What conduct is criminalized through prostitution laws?
In the cinema blockbuster “Pretty Woman,” a young prostitute is hired by a wealthy man to escort him through a variety of commitments. In the end and in true Hollywood form, the man and woman fall in love and she ends her life on the street. While this fairy tale story may provide for good entertainment, it glosses over the very serious side of a somewhat misunderstood criminal charge.
Prostitution is illegal in Louisiana and almost every other part of the country. What makes this broad prohibition so interesting is that prostitution has been present in practically every society since the beginning of time and is often called “the oldest profession.” It can be hard to understand why something that has existed for so long is criminalized when its practice is somewhat ubiquitous.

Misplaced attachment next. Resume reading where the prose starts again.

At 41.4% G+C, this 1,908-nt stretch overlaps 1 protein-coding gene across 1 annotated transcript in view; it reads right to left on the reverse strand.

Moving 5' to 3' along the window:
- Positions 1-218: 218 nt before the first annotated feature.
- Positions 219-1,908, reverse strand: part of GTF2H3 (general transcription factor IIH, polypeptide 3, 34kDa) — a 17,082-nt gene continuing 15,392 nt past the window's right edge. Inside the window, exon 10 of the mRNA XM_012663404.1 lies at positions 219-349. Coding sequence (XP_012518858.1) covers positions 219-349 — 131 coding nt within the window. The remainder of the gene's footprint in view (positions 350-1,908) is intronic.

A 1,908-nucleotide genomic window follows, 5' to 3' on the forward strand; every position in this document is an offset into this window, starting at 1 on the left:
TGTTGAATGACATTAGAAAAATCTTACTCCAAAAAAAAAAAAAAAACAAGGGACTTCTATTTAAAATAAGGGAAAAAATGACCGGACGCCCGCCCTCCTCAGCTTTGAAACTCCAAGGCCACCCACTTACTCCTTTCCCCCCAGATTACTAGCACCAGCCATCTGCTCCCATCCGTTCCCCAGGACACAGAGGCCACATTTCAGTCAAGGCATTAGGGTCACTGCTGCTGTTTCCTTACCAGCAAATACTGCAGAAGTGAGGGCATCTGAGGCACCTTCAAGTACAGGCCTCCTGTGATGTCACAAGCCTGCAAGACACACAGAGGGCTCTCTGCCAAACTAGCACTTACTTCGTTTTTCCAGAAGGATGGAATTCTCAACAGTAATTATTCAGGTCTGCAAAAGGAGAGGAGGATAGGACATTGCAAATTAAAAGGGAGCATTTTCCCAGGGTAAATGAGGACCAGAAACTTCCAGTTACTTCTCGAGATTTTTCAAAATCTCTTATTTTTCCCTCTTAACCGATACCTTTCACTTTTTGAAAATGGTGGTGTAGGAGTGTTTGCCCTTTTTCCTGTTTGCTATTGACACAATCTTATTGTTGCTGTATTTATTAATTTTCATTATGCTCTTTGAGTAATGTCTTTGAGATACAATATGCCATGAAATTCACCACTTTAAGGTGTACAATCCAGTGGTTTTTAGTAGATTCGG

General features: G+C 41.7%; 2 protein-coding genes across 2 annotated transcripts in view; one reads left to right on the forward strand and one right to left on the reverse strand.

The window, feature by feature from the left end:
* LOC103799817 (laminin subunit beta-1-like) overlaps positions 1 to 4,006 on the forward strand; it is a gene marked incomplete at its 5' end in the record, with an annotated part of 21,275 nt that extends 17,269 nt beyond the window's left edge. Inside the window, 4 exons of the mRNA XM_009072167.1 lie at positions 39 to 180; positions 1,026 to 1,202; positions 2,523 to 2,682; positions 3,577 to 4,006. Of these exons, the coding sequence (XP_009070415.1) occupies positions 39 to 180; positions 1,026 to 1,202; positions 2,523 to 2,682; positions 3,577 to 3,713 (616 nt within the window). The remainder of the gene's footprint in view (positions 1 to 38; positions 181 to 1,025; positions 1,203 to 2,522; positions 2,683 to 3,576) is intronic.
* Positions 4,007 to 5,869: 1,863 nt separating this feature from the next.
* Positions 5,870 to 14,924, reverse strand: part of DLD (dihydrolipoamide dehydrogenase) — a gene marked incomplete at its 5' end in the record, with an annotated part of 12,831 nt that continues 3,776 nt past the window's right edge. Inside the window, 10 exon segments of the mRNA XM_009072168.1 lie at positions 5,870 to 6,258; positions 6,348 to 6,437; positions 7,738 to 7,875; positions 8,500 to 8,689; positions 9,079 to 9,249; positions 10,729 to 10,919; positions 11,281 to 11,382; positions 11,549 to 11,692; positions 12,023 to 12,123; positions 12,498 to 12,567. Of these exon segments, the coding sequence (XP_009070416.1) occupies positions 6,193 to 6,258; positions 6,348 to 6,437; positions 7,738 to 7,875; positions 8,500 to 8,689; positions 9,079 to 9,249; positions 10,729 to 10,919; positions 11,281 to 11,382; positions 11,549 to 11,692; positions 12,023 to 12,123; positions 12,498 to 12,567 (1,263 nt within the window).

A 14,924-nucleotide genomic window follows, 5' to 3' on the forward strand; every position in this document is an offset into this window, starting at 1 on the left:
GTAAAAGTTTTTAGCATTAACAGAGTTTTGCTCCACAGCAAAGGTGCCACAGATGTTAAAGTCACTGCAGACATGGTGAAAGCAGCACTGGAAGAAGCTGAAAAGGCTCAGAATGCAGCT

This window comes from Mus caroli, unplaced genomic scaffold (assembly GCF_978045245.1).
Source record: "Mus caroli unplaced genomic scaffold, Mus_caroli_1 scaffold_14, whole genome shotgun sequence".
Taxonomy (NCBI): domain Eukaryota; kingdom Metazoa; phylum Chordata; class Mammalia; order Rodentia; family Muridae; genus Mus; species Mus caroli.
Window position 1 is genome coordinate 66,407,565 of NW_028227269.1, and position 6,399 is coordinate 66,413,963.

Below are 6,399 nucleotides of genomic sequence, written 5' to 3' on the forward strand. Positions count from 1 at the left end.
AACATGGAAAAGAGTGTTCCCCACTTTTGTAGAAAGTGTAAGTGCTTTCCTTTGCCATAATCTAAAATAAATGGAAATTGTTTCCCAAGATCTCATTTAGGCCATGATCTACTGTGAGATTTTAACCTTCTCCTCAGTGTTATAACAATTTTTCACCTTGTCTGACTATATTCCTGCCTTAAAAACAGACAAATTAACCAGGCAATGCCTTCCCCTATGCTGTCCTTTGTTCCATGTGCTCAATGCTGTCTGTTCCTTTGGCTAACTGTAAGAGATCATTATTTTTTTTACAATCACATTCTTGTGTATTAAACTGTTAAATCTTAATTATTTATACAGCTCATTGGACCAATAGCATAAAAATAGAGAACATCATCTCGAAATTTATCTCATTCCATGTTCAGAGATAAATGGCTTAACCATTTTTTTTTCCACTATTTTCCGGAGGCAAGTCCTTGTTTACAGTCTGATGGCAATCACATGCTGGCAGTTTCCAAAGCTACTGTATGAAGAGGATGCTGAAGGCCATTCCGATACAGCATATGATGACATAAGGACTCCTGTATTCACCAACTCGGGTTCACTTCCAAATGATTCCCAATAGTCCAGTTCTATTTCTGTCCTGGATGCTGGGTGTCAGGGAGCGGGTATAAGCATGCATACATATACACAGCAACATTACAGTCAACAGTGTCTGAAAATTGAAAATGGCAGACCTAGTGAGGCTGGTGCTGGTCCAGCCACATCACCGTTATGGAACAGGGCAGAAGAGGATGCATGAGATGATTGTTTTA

Generally speaking, prostitution is the contracting of sexual favors for compensation. Anyone involved in the contracting process can be criminally charged, whether the individual is offering sex for money, asking for sex in exchange for money or taking part in a sex act for which money will be exchanged. To this end, both the prostitute and the individual seeking his or her services can be criminally charged for partaking in a transaction involving money and sexual favors.
Regardless of the rationale behind a prostitution law, any individual who has been charged as a prostitute or as a solicitor of sexual favors will quickly learn how serious prostitution charges can be. Convictions on prostitution and solicitation charges can result in jail time, the loss of rights and other serious penalties that can impose long-term consequences on a person’s future.
Few prostitution stories end up with Hollywood endings. Despite the prevalence of the practice in and throughout society, prostitution remains a very serious and damaging criminal matter. Individuals facing prostitution or solicitation charges may choose to work with criminal defense attorneys to sort through their legal troubles.